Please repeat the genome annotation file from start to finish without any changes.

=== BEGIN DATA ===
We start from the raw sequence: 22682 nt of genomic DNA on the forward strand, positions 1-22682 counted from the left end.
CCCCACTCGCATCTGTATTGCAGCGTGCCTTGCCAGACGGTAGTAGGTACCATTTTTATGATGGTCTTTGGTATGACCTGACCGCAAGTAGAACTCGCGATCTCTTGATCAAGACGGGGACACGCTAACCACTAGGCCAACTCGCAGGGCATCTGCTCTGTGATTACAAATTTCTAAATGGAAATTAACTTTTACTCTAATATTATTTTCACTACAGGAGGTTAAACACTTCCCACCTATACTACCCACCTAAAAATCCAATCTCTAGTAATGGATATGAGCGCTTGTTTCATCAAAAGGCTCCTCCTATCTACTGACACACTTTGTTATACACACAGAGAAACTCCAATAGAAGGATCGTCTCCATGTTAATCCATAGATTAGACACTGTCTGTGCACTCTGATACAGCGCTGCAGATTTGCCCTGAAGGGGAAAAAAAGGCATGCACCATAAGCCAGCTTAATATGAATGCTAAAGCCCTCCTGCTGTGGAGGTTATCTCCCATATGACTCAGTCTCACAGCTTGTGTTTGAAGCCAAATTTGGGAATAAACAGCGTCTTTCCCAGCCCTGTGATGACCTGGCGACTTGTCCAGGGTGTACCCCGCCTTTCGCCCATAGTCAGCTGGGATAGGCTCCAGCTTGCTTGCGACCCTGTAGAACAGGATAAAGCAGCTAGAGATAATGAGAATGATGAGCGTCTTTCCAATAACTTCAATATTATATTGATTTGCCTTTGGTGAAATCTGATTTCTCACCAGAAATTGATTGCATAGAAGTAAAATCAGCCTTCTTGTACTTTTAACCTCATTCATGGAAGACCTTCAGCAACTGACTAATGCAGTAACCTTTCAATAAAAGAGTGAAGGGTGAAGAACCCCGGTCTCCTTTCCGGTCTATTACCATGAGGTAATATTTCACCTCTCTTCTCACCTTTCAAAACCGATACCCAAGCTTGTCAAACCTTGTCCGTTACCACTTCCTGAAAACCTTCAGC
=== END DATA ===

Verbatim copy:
We start from the raw sequence: 22682 nt of genomic DNA on the forward strand, positions 1-22682 counted from the left end.
CCCCACTCGCATCTGTATTGCAGCGTGCCTTGCCAGACGGTAGTAGGTACCATTTTTATGATGGTCTTTGGTATGACCTGACCGCAAGTAGAACTCGCGATCTCTTGATCAAGACGGGGACACGCTAACCACTAGGCCAACTCGCAGGGCATCTGCTCTGTGATTACAAATTTCTAAATGGAAATTAACTTTTACTCTAATATTATTTTCACTACAGGAGGTTAAACACTTCCCACCTATACTACCCACCTAAAAATCCAATCTCTAGTAATGGATATGAGCGCTTGTTTCATCAAAAGGCTCCTCCTATCTACTGACACACTTTGTTATACACACAGAGAAACTCCAATAGAAGGATCGTCTCCATGTTAATCCATAGATTAGACACTGTCTGTGCACTCTGATACAGCGCTGCAGATTTGCCCTGAAGGGGAAAAAAAGGCATGCACCATAAGCCAGCTTAATATGAATGCTAAAGCCCTCCTGCTGTGGAGGTTATCTCCCATATGACTCAGTCTCACAGCTTGTGTTTGAAGCCAAATTTGGGAATAAACAGCGTCTTTCCCAGCCCTGTGATGACCTGGCGACTTGTCCAGGGTGTACCCCGCCTTTCGCCCATAGTCAGCTGGGATAGGCTCCAGCTTGCTTGCGACCCTGTAGAACAGGATAAAGCAGCTAGAGATAATGAGAATGATGAGCGTCTTTCCAATAACTTCAATATTATATTGATTTGCCTTTGGTGAAATCTGATTTCTCACCAGAAATTGATTGCATAGAAGTAAAATCAGCCTTCTTGTACTTTTAACCTCATTCATGGAAGACCTTCAGCAACTGACTAATGCAGTAACCTTTCAATAAAAGAGTGAAGGGTGAAGAACCCCGGTCTCCTTTCCGGTCTATTACCATGAGGTAATATTTCACCTCTCTTCTCACCTTTCAAAACCGATACCCAAGCTTGTCAAACCTTGTCCGTTACCACTTCCTGAAAACCTTCAGC